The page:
The Chinese health authorities now recommend the use of Roche's drug for rheumatoid arthritis, Actemra, in the treatment of serious novel coronavirus patients, the media reported.
China's National Health Commission made the recommendation in the updated treatment guidelines for COVID-19 released on Wednesday, pharma industry news site FiercePharma reported.
The decision was taken after seeing promising results in clinical practice.
The Swiss drugmaker donated nearly $2 million worth of Actemra to China, its local operations said in a blog post on Monday.
The donation was made last week after a scientist at the Chinese Academy of Sciences said that promising results had been observed in 14 serious and critically ill patients treated with existing medicines at a hospital affiliated with the University of Science and Technology of China (USTC).
As per the revelations made by USTC, the regimen includes Actemra. A randomized clinical trial evaluating the drug's application has already been started there.
Actemra is known as an inhibitor of the receptor of interleukin 6 (IL-6), a pro-inflammatory cytokine.
A research team consisting of respiratory specialists from the Wuhan-based Tongji Hospital, central China's Hubei province, found that critically ill patients had the most interleukin-2 receptor (IL-2R) and interleukin-6 (IL-6) in their serum, while the patients with mild pneumonia had the least, which showed that the severity of the disease is positively correlated with the expression levels of the two serum cytokines.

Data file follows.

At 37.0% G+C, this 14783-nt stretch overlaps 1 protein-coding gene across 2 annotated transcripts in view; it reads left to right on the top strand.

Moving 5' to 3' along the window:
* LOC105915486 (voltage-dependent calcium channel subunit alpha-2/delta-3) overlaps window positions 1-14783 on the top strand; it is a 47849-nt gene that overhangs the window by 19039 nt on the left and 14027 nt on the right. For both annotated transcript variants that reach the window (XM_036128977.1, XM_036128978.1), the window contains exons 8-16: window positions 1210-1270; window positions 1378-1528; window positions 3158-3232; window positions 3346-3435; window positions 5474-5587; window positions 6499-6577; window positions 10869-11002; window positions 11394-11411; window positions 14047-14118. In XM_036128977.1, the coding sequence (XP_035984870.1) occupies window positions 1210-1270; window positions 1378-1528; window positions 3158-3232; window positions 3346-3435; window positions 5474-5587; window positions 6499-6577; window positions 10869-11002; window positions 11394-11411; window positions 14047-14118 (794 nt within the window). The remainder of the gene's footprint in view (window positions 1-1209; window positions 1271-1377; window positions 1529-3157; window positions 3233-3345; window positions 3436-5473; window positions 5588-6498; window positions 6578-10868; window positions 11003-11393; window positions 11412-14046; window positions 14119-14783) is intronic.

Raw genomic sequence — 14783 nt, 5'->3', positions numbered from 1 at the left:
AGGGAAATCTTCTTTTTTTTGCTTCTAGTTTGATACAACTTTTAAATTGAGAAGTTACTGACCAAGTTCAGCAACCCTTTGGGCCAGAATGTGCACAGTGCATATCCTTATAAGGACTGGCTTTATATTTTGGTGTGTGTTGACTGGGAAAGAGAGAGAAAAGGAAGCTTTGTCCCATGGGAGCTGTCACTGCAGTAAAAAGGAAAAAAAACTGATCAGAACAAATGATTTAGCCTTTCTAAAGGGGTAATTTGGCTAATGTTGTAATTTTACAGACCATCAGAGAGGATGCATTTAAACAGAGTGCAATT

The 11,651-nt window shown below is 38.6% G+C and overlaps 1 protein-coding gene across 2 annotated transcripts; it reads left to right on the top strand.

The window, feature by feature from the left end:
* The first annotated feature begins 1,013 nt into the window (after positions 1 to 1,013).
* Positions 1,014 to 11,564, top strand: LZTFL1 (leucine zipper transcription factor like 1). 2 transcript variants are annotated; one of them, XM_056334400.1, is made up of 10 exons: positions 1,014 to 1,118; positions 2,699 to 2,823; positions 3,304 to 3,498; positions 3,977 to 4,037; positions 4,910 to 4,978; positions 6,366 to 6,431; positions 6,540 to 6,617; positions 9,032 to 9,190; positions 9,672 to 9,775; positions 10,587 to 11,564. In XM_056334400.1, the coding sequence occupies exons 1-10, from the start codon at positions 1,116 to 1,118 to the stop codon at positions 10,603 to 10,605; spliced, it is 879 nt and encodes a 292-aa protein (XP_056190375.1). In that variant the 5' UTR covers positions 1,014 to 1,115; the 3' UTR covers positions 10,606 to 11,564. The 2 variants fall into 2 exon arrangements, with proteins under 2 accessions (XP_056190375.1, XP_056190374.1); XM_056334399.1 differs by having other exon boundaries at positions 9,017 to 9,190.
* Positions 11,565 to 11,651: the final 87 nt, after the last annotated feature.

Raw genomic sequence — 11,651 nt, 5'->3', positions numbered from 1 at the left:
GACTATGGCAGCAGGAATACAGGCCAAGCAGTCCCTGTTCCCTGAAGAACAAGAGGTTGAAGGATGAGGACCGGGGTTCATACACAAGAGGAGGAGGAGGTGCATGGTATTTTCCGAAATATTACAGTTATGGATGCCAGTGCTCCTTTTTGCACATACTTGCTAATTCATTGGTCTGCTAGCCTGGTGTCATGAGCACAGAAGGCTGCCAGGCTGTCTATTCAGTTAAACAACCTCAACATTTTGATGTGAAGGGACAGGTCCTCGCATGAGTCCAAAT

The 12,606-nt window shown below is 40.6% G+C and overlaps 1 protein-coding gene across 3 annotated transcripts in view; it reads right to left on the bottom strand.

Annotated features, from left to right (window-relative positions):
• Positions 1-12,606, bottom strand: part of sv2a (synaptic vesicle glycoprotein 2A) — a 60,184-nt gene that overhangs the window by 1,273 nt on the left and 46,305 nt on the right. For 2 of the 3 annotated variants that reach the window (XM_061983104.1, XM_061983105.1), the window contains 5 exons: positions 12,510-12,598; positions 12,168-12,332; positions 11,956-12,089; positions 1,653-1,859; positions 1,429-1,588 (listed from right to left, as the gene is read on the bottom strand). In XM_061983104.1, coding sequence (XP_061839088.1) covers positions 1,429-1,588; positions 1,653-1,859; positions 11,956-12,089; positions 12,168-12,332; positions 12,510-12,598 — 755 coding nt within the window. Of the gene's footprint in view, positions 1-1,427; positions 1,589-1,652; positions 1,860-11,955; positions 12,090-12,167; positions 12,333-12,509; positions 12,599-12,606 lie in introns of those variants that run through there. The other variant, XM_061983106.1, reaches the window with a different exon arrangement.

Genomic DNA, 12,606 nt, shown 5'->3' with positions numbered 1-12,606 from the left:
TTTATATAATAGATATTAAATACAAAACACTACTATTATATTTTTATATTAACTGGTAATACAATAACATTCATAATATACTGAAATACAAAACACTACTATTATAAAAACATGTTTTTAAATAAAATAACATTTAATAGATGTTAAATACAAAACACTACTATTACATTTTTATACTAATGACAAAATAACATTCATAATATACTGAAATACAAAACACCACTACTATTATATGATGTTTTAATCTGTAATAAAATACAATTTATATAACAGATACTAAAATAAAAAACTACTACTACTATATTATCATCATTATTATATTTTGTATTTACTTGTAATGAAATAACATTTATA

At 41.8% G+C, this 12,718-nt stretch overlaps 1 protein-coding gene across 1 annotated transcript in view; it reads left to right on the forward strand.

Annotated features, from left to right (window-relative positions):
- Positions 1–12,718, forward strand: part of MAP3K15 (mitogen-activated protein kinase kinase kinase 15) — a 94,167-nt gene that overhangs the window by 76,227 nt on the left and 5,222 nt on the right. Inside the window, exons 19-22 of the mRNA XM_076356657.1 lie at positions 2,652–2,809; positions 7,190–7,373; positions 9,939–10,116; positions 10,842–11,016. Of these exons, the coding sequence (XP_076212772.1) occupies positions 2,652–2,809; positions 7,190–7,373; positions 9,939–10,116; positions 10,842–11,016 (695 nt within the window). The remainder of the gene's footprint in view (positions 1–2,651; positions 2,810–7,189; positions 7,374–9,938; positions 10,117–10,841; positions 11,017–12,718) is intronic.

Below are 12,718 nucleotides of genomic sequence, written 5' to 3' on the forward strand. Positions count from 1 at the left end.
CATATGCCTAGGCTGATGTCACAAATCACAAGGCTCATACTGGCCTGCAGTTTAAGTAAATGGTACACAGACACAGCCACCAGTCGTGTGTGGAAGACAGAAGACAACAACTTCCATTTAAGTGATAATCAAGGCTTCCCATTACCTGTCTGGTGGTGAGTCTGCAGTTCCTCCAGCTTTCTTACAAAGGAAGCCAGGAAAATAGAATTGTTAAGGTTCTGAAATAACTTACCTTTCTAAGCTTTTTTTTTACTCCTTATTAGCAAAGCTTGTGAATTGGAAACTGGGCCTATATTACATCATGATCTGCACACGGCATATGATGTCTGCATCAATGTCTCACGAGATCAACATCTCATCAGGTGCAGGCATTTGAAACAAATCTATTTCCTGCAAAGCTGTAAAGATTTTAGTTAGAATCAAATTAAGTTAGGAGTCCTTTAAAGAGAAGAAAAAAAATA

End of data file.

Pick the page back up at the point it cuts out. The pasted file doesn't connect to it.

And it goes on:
The national diagnosis and treatment plan for COVID-19 unveiled by the Chinese health authorities on Wednesday includes the results of autopsies of COVID-19 victims and pathological observation based on needle biopsies, Xinhua reported.
China has added the antibody diagnosis method for COVID-19 and its relevant criteria in the country's latest diagnosis and treatment scheme, which also includes warning against transmission of the novel coronavirus via aerosol or contact due to environmental pollution caused by the excrement and urine of patients.
Roche's Actemra drug was first approved by the U.S. Food and Drug Administration (FDA) in 2010.
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